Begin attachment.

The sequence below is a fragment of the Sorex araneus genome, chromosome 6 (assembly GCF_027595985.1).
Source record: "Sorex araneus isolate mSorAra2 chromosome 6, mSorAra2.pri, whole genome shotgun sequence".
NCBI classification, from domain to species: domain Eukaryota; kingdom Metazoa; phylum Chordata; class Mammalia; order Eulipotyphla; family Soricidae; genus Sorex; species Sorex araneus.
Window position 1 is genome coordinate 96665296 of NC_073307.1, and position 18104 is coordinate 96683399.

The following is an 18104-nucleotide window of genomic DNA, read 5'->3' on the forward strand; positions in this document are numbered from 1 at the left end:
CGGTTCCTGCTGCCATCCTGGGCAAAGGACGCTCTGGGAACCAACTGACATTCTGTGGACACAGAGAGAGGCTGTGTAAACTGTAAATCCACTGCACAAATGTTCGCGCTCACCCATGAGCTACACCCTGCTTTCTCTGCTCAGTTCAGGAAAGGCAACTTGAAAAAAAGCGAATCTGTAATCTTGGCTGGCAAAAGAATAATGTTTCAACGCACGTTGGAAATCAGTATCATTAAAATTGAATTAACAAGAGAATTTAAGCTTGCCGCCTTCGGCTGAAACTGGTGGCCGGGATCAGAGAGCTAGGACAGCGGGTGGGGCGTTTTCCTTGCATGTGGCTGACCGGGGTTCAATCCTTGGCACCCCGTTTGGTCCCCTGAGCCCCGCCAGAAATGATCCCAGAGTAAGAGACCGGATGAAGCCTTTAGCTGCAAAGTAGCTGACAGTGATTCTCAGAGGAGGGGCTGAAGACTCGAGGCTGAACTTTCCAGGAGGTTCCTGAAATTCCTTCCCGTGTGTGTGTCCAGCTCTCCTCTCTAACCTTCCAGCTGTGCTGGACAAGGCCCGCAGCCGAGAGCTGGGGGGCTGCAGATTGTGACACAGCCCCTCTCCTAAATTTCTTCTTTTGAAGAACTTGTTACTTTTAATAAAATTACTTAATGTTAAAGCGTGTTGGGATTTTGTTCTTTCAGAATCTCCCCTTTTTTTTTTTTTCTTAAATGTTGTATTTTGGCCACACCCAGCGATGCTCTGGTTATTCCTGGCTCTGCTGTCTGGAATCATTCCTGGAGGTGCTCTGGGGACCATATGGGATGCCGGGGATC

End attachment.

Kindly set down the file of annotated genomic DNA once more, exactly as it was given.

The sequence below is a fragment of the Sorex araneus genome, chromosome 6 (assembly GCF_027595985.1).
Source record: "Sorex araneus isolate mSorAra2 chromosome 6, mSorAra2.pri, whole genome shotgun sequence".
NCBI classification, from domain to species: domain Eukaryota; kingdom Metazoa; phylum Chordata; class Mammalia; order Eulipotyphla; family Soricidae; genus Sorex; species Sorex araneus.
Window position 1 is genome coordinate 96665296 of NC_073307.1, and position 18104 is coordinate 96683399.

The following is an 18104-nucleotide window of genomic DNA, read 5'->3' on the forward strand; positions in this document are numbered from 1 at the left end:
CGGTTCCTGCTGCCATCCTGGGCAAAGGACGCTCTGGGAACCAACTGACATTCTGTGGACACAGAGAGAGGCTGTGTAAACTGTAAATCCACTGCACAAATGTTCGCGCTCACCCATGAGCTACACCCTGCTTTCTCTGCTCAGTTCAGGAAAGGCAACTTGAAAAAAAGCGAATCTGTAATCTTGGCTGGCAAAAGAATAATGTTTCAACGCACGTTGGAAATCAGTATCATTAAAATTGAATTAACAAGAGAATTTAAGCTTGCCGCCTTCGGCTGAAACTGGTGGCCGGGATCAGAGAGCTAGGACAGCGGGTGGGGCGTTTTCCTTGCATGTGGCTGACCGGGGTTCAATCCTTGGCACCCCGTTTGGTCCCCTGAGCCCCGCCAGAAATGATCCCAGAGTAAGAGACCGGATGAAGCCTTTAGCTGCAAAGTAGCTGACAGTGATTCTCAGAGGAGGGGCTGAAGACTCGAGGCTGAACTTTCCAGGAGGTTCCTGAAATTCCTTCCCGTGTGTGTGTCCAGCTCTCCTCTCTAACCTTCCAGCTGTGCTGGACAAGGCCCGCAGCCGAGAGCTGGGGGGCTGCAGATTGTGACACAGCCCCTCTCCTAAATTTCTTCTTTTGAAGAACTTGTTACTTTTAATAAAATTACTTAATGTTAAAGCGTGTTGGGATTTTGTTCTTTCAGAATCTCCCCTTTTTTTTTTTTTCTTAAATGTTGTATTTTGGCCACACCCAGCGATGCTCTGGTTATTCCTGGCTCTGCTGTCTGGAATCATTCCTGGAGGTGCTCTGGGGACCATATGGGATGCCGGGGATC